While thousands of teachers share pictures of the strike action today this is the picture I choose to share. Yesterday two high needs children decided to run out of a motivating, loving, and supportive classroom and cause hundreds of dollars of damage by smashing rocks into numerous outside walls. These young children were not angry or upset and a motive was near impossible to conclude.

These children and many many others come to school with incredibly complex issues, issues we as teachers are now overwhelmed with, issues teachers shouldn’t be held responsible to ‘cure’, issues that are becoming the norm in every classroom.

This is above and beyond that ‘naughty’ child that everyone remembers in their class. These kids need the highest level of support and care available to them. With 30 other little humans in our care we simply do not have the capacity in a school day to support such high needs.

The wait time for outside support and interventions for children such as these is months, sometimes years long. Countless hours to fill intervention paperwork, countless meetings, all the while teachers just have to cope as best as they can with children who need far greater support than any one individual teacher can provide.

Combined with huge workload in an undervalued profession where does that lead us?

Teachers are leaving the profession in droves:
40% reduction of new teachers entering the profession,
20% of all new teachers are leaving the profession within 5 years due to unsustainable workload, and burnout.
All while 40% of all New Zealand teachers are due to retire within the next 10 years.

A perfect storm for an absolute crisis.

Yes, a pay jolt would be an incentive for teachers to join and remain in the profession but this is not the biggest reason we walked off the job today.

We need more support in schools. We need to flood our schools with outside agencies, and critical health and wellbeing support services. Education needs to be more valued, we need to do this NOW for our kids and for New Zealand’s future.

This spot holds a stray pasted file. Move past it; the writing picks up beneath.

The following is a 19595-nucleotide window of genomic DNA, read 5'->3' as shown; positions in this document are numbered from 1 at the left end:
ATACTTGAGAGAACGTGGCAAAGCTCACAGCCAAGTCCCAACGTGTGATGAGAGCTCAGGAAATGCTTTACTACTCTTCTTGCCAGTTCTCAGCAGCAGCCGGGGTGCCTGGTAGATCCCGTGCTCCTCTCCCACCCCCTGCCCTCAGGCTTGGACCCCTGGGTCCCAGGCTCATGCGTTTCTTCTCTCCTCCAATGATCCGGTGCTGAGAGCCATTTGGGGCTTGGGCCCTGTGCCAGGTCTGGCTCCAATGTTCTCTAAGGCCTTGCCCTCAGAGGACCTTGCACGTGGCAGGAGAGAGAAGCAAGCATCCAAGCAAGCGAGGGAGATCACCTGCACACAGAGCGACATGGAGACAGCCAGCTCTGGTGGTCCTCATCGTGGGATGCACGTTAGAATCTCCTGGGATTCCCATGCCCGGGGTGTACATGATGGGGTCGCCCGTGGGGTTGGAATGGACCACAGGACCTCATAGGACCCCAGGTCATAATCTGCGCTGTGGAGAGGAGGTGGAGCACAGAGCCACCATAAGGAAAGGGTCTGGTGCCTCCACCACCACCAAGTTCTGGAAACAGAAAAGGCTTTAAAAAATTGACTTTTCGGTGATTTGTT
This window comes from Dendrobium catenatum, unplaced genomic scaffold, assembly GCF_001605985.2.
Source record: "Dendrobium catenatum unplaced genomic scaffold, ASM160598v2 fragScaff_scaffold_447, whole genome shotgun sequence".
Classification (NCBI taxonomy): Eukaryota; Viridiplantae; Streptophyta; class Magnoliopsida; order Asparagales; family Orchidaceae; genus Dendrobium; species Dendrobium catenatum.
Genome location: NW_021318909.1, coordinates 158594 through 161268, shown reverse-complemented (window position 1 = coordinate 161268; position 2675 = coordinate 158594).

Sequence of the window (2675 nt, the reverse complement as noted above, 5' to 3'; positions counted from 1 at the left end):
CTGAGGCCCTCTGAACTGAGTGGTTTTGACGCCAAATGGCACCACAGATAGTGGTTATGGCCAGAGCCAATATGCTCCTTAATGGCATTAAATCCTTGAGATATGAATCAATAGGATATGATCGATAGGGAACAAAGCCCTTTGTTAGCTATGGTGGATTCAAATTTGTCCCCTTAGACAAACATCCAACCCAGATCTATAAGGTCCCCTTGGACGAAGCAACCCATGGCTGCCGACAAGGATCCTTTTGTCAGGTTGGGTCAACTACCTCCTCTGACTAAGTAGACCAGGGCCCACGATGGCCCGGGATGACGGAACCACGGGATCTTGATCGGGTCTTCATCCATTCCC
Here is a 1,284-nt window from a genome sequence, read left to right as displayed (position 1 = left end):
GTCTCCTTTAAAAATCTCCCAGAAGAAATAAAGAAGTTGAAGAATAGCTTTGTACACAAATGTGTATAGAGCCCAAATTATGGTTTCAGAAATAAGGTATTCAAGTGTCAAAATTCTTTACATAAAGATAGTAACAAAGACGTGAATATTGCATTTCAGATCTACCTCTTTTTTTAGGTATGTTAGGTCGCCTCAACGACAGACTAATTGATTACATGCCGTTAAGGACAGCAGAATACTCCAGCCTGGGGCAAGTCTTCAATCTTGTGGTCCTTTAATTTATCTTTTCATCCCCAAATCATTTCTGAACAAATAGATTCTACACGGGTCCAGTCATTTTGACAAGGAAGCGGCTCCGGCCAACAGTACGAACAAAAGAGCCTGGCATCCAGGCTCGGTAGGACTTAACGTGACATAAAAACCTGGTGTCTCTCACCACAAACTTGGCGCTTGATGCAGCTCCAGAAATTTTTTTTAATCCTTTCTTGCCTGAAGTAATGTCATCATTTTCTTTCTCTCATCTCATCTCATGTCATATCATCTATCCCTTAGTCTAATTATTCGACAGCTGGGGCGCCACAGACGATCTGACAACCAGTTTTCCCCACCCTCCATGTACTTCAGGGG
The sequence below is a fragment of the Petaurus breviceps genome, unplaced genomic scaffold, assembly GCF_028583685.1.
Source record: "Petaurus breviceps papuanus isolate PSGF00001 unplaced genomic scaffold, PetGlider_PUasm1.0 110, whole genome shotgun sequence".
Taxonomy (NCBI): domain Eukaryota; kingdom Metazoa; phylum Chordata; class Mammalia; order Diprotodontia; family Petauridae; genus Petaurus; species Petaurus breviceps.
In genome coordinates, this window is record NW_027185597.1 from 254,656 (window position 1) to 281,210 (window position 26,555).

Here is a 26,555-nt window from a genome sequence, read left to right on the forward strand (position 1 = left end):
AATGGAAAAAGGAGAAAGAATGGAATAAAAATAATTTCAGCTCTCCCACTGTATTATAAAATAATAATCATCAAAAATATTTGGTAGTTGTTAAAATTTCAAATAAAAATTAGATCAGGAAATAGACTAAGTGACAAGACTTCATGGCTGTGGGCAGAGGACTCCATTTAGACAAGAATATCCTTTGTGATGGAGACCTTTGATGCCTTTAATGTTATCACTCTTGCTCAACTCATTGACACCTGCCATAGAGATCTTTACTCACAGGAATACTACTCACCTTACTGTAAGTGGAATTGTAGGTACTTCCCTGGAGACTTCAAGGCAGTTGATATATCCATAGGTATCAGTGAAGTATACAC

I try my hardest to keep my work life away from social media but today for thousands of teachers this has been the day that our reality has been put into the spotlight, so here’s mine.

2 COMMENTS

  1. Ashton, I wonder if you care about the dignity of the two kids that have done this. And that concerns me deeply. I see that you are willing to hold them up as an example with no thought to how this might feel for the children’s families or other families with children who run out of classrooms or damage property.

    It is also unfair because children WITHOUT high needs damage property and do similar things too.

    There is already so much ignorance in the general population with regards to the difficulties disabled kids face ,and also with regards to their disabilities, and disabled kids do not need to be stigmatized any further.

    The fact that 2800 people liked your post reminds me that disabled children are so much the minority. It feels like a witch hunt against disabled children.

    Any inclusive school will know that disabled children, with all the will in the world, will still make mistakes and to a certain extent one has to suck it up. Your casual reference to ‘cure’ and the reference to the impact on non disabled kids says volumes to me. That you claim the environment is supportive and loving is your version, it does not include the voice of the child and as always it’s the able person’s/adult voice that is the one dominating the conversation.

    Further, there is no ‘increase’ in the number of kids with disabilities in school , nothing that is not aligned with population increase. As you will see if you refer to the statistics https://www.educationcounts.govt.nz/…/student-numbers/6028. Could it be , Ashton, that in fact schools have become so reliant on conformity and ability that ANY child outside this narrow box become ‘problematic’?

    But yes, we do need to look at the way education is organised in NZ and yes, training, incentives, services, data, accountability all needs to be improved. But Ashton, this is a horrible way of arguing for this – at the expense of two of your kids. The disability community has been fighting this fight for years, please join us but don’t stigmatise us in the process.

  2. Antonia Hannah is an ideologue, completely blind to anything other than that her ideas about children’s mental health, up-bringing and education must prevail, must be correct; people like Ashton Stuart are painted as reactionaries who must be condemned as they will not agree to humanistic changes to our educational system.

    May I quietly point out to Ms Hannah that when New Zealand was poorer an idea like main-streaming all children into ordinary schools would have been outright impossible, simply because of the cost involved. It was an enormous step forward when we were able to build and maintain special institutions where to take these children off their parents’ hands. In the old days life’s stark reality meant that such children simply had to be chained to a doorpost – and soon were so neglected that death soon mercifully intervened. We are actually still obliged to consider economic realities – though folks like Antonia Hannah will not accept it. For mainstreaming to stand a reasonable chance of success funding must be multiplied many times over. This must include different levels of special class-rooms in all schools – because Ashton Stuart is quite right : having performances like the ones he describes cannot be tolerated, simply out of concern for the rest of the pupils. The sacred cow of main-streaming should be critically looked at.

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